By SEED Co-directors Gail Cruise-Roberson and Emmy Howe, and SEED Associate Director Ruth Mendoza.
ReSEED is a chance for seasoned SEED leaders to reconnect, refresh, retreat and reinvigorate in the company of other SEED folks. The most recent ReSEED, held October 26-28, 2018, came at an important time in our country, as many people have faced one of the most challenging periods in recent memory.
Racism, sexism, classism, ableism, anti-Semitism, Islamophobia, nationalism, homophobia, and transphobia have been rising nationally and beyond our borders, and have challenged the patience, empathy and hopefulness of SEED leaders in unanticipated ways. The opportunity to gather with others who are actively engaged in challenging these oppressive systems in a variety of institutions attracted 19 leaders to Cape Cod, Massachusetts, in order to reflect on lessons learned and to share new ways of working with their seminar groups.
From the moment they walked through the doors of the inn where we were meeting, each leader was given ways to connect with the other leaders, most of whom had never before met. The shared SEED experiences and inviting space created by SEED staff were designed to assist them in quickly realizing their many commonalities. After the first meal together, where table tents provided questions for reflections, leaders no longer needed help delving into deep conversations.
The topics and strategies covered were determined by the stated interests of the participants. SEED staff were also able introduce newer activities in a more intimate setting than at New Leaders Week. Through a series of introspective exercises that included journaling, art making, serial testimony, affinity groupings by race and institutional affiliation, walking talks along the nearby beach, meal time conversations, and s’mores, SEED leaders unpacked recent and past stories of activism, successes, and challenges. How can we confront white supremacy and fragility in SEED seminars? How do we see and navigate differential power relationships within institutions? How can we grow stronger relationships across institutions?
Despite a shared sense of community, familiarity and trust, participants also re-learned the importance of providing trigger warnings when introducing sensitive content. They saw, too, why understanding both one’s own positionality as well as that of the group members is important to remember in planning SEED sessions, making sure to actively acknowledge how content might be experienced by people of different experiences and identities. A powerful conversation about how and when to use content that can deeply impact participants differently was one of the most memorable conversations among many group experiences during the weekend.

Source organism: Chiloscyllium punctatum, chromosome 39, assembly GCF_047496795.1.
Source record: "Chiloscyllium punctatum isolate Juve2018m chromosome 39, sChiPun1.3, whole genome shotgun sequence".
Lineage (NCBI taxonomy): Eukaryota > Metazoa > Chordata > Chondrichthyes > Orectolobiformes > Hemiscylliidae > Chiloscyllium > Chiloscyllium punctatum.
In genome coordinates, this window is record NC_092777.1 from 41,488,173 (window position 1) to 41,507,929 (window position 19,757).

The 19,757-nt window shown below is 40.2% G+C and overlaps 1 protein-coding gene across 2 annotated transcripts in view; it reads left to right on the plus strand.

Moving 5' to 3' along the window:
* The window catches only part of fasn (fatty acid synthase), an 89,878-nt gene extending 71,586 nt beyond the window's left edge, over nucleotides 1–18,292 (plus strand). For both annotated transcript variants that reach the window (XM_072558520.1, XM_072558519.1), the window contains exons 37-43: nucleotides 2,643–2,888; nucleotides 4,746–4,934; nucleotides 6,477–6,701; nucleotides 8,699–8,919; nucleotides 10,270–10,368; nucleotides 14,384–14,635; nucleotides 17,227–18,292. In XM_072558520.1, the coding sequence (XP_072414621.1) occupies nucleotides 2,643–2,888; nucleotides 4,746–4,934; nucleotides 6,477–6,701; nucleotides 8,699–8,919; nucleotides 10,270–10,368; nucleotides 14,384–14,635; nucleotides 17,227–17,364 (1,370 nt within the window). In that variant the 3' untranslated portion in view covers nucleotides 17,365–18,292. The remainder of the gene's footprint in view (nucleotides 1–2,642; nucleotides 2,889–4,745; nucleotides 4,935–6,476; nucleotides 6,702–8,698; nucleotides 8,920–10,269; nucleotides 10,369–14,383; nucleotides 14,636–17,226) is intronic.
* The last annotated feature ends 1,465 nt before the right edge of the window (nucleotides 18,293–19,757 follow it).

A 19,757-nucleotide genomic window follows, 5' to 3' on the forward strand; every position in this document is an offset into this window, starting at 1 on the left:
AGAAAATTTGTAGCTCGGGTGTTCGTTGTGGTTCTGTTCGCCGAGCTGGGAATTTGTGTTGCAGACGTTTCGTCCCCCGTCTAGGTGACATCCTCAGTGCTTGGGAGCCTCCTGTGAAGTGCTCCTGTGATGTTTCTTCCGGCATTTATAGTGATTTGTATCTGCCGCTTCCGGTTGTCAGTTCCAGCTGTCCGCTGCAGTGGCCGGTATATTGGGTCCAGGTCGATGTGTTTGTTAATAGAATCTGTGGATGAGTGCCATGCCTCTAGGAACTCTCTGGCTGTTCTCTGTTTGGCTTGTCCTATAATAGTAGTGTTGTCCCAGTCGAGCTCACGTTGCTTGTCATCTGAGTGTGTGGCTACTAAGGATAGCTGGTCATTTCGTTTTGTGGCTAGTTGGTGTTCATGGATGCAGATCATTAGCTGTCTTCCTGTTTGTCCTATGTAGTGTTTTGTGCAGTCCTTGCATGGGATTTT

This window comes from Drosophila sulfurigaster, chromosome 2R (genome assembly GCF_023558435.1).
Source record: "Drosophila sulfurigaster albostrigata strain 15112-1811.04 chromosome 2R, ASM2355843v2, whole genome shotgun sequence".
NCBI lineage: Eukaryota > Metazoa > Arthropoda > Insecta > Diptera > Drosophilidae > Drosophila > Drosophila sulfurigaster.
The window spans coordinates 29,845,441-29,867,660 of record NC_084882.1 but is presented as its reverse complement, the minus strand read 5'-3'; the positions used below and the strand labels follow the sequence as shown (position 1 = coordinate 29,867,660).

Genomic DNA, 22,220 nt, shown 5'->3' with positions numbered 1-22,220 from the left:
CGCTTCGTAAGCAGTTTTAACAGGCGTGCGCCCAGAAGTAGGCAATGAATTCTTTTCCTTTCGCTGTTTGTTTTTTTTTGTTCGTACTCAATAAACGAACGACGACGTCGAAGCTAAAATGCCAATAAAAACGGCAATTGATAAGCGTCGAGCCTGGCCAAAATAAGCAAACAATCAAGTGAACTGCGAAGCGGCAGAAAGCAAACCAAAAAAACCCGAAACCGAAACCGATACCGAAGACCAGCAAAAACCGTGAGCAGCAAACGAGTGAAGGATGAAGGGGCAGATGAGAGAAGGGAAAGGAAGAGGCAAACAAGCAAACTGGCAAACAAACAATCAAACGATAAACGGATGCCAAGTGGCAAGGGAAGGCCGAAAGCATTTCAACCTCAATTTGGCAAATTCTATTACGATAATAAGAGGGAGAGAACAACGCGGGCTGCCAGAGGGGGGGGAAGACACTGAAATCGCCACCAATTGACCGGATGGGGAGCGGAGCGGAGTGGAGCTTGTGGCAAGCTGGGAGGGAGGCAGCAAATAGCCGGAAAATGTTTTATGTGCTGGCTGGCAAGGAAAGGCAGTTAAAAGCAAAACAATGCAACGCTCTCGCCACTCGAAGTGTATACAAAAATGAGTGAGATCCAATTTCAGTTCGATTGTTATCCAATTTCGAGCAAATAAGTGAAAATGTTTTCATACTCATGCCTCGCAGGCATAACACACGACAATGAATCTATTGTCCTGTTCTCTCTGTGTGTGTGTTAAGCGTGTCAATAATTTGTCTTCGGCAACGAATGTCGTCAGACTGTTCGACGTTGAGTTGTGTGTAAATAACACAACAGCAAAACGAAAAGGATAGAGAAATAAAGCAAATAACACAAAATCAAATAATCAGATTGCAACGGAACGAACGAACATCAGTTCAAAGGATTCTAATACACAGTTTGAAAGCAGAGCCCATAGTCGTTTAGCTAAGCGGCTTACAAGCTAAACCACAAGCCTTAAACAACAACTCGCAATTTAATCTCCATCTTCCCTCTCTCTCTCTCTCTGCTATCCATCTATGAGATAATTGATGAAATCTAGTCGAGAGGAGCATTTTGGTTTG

The inn, which was within walking distance from the ocean, provided a warm and welcoming setting for the group to relax as well as be introspective and to set future goals for the SEED work ahead. The fall weather lent itself to multiple trips to the beach for more leisurely and thoughtful dialogue. Additionally, the food was excellent, not a small thing when SEED work is involved!
As happens during New Leaders Week, the SEED leaders who formed this ReSEED community have expanded their network of support and strengthened their skills for equity leadership. We look forward to future ReSEEDs and reconnecting with more of our dedicated SEED leaders.
ReSEED 8 is scheduled for April 12-14 2019, near Seattle, Washington. If you are already a SEED leader and interested in attending ReSEED, learn more and apply here. If you have not yet attended a SEED New Leaders Week, learn more about doing so here.